Why is it that sales and support seem to have this stereotypical rift?
I’ve typically been categorized as an IT guy. I’m OK with that label, because I know people believe labels and categories offer some sense of increased optimization in knowledge management, decision making, and even maintaining relationships. I’ve figured that much out in my short time here on this earth.
However, I also know that I am anything but typical, and always work to understand all sides to situation – both intellectually and emotionally. In so doing, I’ve found it helps me bring quantitative and qualitative data in balance and offer a fair solution to the problem at hand.
The word problem often has a negative connotation. Interestingly enough, the etymology of problem has its roots in the Latin word proballein, which literally means to throw forward. So, one could literally see a problem as a chance to move ahead – an opportunity to advance.
What is so wonderful about perceiving a problem as an opportunity is that it creates opportunity for so many and helps each of us stay employed, educate ourselves, and ultimately strengthen relationships through the process or derived wisdom in either successfully solving or failing to solve the problem.
So how is it that the typical rift between those who seek to create new opportunities and those who seek to maintain the fabric of our daily lives continues? How is it that sales and support organizations have been so stereotypically divided?
The Start of the Communication Breakdown:
I can remember several instances over my career where one sales person or another either directly or indirectly pointed out that if it were not for them I or [insert job title] would not even have a job if it weren’t for them!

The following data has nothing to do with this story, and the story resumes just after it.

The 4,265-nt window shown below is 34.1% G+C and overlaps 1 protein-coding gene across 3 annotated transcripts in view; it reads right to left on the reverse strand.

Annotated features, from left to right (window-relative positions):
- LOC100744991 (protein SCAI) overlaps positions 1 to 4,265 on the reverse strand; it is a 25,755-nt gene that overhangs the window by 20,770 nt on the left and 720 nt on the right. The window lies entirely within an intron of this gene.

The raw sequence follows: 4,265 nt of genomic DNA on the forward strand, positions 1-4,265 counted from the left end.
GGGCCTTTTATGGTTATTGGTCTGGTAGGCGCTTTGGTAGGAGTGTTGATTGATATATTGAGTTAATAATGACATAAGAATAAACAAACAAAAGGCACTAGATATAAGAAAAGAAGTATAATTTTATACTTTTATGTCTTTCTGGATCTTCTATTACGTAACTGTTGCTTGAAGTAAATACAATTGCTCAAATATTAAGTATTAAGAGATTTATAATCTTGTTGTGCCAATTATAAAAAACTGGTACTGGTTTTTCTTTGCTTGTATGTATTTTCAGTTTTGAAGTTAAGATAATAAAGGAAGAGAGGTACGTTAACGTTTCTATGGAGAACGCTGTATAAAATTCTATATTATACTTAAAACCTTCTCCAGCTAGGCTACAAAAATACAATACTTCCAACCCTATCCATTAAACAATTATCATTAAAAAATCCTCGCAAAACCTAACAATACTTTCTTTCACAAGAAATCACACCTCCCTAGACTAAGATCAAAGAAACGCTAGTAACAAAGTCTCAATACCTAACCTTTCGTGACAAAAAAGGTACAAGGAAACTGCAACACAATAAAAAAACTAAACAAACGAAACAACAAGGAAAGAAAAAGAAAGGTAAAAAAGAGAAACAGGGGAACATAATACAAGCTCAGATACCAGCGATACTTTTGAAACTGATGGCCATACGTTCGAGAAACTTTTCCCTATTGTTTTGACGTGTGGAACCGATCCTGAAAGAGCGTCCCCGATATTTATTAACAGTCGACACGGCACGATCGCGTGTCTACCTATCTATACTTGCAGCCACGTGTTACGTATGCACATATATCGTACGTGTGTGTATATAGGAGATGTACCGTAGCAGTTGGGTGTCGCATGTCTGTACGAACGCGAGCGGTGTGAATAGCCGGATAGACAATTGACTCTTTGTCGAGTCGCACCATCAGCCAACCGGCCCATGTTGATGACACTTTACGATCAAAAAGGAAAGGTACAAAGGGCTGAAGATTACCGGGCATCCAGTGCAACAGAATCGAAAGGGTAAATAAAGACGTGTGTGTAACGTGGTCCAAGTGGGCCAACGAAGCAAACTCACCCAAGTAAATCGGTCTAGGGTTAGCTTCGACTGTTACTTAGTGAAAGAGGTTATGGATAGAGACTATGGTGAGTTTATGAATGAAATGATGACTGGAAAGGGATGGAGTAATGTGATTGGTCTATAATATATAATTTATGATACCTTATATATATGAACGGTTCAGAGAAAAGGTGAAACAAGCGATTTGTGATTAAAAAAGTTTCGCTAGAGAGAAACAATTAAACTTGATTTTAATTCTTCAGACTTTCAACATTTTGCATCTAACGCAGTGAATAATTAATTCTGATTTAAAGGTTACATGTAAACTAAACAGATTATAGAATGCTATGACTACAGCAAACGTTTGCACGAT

Let me ask this, for those of you who are married, do you remember the last time either you mentioned you made the money, or had your spouse point out they made the money? I know the last time I had that conversation, years ago, I found a resume on the table the next day listing job responsibilities and a new salary requirement. My wife wasn’t happy when I told her our management team had to go another way, and we would have to terminate her contract due to cost reduction initiatives and were looking to H-B1 immigrants because labor rates were cheaper.
I can also recall several other instances where service technicians, IT specialists, and helpdesk specialists alike would make a grandiose proclamation that â€œsalesâ€ should quit doing this or that.
It’s not really as mystical as you might think. You really don’t even need to hire any fancy consultants either (but I am available to deliver this presentation in person for a very fair price plus travel expenses). All kidding aside, it begins by bridging the understanding between the divided parties.
You see, sales must understand they don’t sell a product or service. Your customer buys a perception – that yours is better, they need it, whatever. Your support organization helps to deliver this and reinforce the decision at every touch. While you may want to debate semantics of how you define sales, service, administrative, support, engineering, education, or whatever – you are cheapening the concept.
Sales seeks to create new opportunities by realizing a gap in a customer’s want or need existence.
Support does everything else to maintain and fulfill what was sold – essentially reselling what the customer purchased with every single touch, word, and whim.
Both sales and support coexist in a wonderful, symbiotic relationship. Those who recognize this simple relationship will not only survive, but thrive, while those who do not will simply slip into relegated ignorance.
Image courtesy of Hamed Saber
Ken Stewart’s website, ChangeForge, focuses on the collision between the constantly changing worlds of business and technology in an information-centric world. Ken serves on the board of the Managed Print Services Association (MPSA), an international industry organization seeking worldwide best practices for the managed print services industry, and writes a weekly column for MPS Insights. He is also the founder of Seeking the Son, and is always interested in connecting with you to see how he might help you.